Where do you draw the line? or “I don’t do windows”

When I was in high school I cleaned houses after school to make money. I did whatever was asked because I was young and wanted to keep my job. So I never used the classic line: “I don’t do windows.”

As a technical communication generalist (TCG), you are called upon to do many things (not windows, I hope—unless it’s the kind with capital W). It’s important to define your role yourself because no one is going to do it for you. No one else really understands what we do best. And it can differ from job to job.

Recently a colleague of mine delivered a PDF of a Frame manual to her customer and assumed her work was done. Instead, she received an e-mail from the customer requesting 50 copies drop-shipped overnight to Poughkeepsie, Biloxi, and points west. “And put the remainder on my desk, please.”

The response was: “We don’t do printing and shipping.” The writer (after consulting with her manager) informed the customer. She then sent the printing and shipping instructions to an administrative assistant to handle.

This is the problem with being a generalist. You need to be flexible and versatile, but not so flexible and versatile that you are drawn into activities that depart from your key competencies. Yes, the writer could have done the copying and shipping, but it would have taken a heck of a lot longer for her to do this than the admin who does it all the time. And it would have taken time away from the next project she had sitting on her desk.

Here are a couple of other activities you might be asked to do.

Take minutes at meetings.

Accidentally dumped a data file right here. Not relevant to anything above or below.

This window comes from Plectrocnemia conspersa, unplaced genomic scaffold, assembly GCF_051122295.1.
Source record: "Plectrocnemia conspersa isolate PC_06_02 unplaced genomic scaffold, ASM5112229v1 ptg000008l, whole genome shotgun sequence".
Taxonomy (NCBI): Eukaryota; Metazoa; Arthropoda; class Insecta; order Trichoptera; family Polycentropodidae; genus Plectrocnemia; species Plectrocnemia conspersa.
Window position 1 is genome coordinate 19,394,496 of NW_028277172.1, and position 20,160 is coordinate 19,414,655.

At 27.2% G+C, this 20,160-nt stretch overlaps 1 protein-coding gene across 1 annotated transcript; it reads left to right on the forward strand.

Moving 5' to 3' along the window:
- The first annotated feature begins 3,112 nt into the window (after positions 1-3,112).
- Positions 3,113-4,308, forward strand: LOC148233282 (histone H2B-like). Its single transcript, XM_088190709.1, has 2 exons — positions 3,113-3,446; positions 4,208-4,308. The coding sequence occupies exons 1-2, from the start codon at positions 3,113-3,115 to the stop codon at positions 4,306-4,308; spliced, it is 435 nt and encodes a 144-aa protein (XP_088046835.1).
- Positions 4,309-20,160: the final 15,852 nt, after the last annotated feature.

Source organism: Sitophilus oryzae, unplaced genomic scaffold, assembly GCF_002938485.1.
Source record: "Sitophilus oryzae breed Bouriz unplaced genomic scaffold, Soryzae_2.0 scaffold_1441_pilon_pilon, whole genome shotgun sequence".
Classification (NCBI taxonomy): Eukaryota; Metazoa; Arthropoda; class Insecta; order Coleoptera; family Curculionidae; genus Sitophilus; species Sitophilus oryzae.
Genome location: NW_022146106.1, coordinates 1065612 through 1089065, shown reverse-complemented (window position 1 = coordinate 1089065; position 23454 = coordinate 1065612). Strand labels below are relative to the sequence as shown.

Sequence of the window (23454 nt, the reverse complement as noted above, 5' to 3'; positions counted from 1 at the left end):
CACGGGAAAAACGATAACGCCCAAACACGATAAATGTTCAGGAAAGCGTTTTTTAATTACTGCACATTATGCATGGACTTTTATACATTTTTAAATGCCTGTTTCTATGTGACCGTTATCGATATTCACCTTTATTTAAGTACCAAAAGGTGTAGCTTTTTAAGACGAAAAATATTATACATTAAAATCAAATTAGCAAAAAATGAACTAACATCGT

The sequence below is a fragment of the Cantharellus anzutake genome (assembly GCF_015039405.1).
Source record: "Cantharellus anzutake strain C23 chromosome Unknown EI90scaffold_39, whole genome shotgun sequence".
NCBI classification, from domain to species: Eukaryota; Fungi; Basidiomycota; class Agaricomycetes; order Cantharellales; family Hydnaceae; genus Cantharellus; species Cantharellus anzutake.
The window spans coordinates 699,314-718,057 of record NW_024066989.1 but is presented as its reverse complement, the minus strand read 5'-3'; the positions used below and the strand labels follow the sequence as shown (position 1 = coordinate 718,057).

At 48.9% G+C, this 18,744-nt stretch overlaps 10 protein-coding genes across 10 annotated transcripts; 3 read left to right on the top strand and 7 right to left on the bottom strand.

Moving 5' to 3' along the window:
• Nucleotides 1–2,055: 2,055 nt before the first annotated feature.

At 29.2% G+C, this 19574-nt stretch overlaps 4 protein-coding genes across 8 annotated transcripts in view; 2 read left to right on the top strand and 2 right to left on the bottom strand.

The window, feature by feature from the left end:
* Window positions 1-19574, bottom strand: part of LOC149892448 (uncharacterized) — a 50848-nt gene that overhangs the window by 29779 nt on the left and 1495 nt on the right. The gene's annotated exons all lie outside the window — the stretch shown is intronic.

As a contractor and lone writer I sometimes agreed to do this. It helped me retain knowledge about the project and gave me an opportunity to demonstrate my writing abilities.
Another writer I know declined this role because the discussion at the project meetings was too technical for him to fully understand. He didn’t need to understand all the technical stuff to write the documentation, but he did need to attend the meetings to understand how project activities affected his work. Taking minutes was extremely frustrating and made it harder for him to function in the meetings.

QA testing.
Sometimes we stumble into quality assurance (QA) testing because we are clicking through the application, capturing screenshots, and the darn thing blows up in our face. Being the responsible employees that we are, we report these problems. This can become a slippery slope where we are drawn deeper and deeper into QA activities. If you are looking for a career change, go for it. If not, draw a line in the sand.

What about you? Are there things you’ve been asked to do that fell outside your job description? What did you do?

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One Response to Where do you draw the line? or “I don’t do windows”

  1. Kai Weber says:

    Since the TCG’s life’s a beach, the line drawn in the sand washes out when the next wave crashes ashore… 🙂

    I’m employed, so I deal with departments rather than customers. I will point out the most egregious QA issues and let the small fish go. I will also point out that our whole software production process and bug reports would be optimized, if QA occurred before I get my hands on the product for documentation. This has been effective in getting better QA in each case, though getting to a decent QA process is another matter entirely.

    Only in the most serious cases have I refused to document a software product which obviously needed serious QA (or maybe wasn’t even fully developed). That’s been appreciated if I pointed to specific issues and shortcomings (though the list needn’t be complete).

    And I found it’s much better to stay on the user-/task-based level than to get lost in the details of spelling, labeling, etc. “But the user won’t know/be able to do what he needs to…” is a much better argument for QA than “But the same button is labelled ‘Save’ here and ‘Store’ over there…”

    Cheers, Kai.

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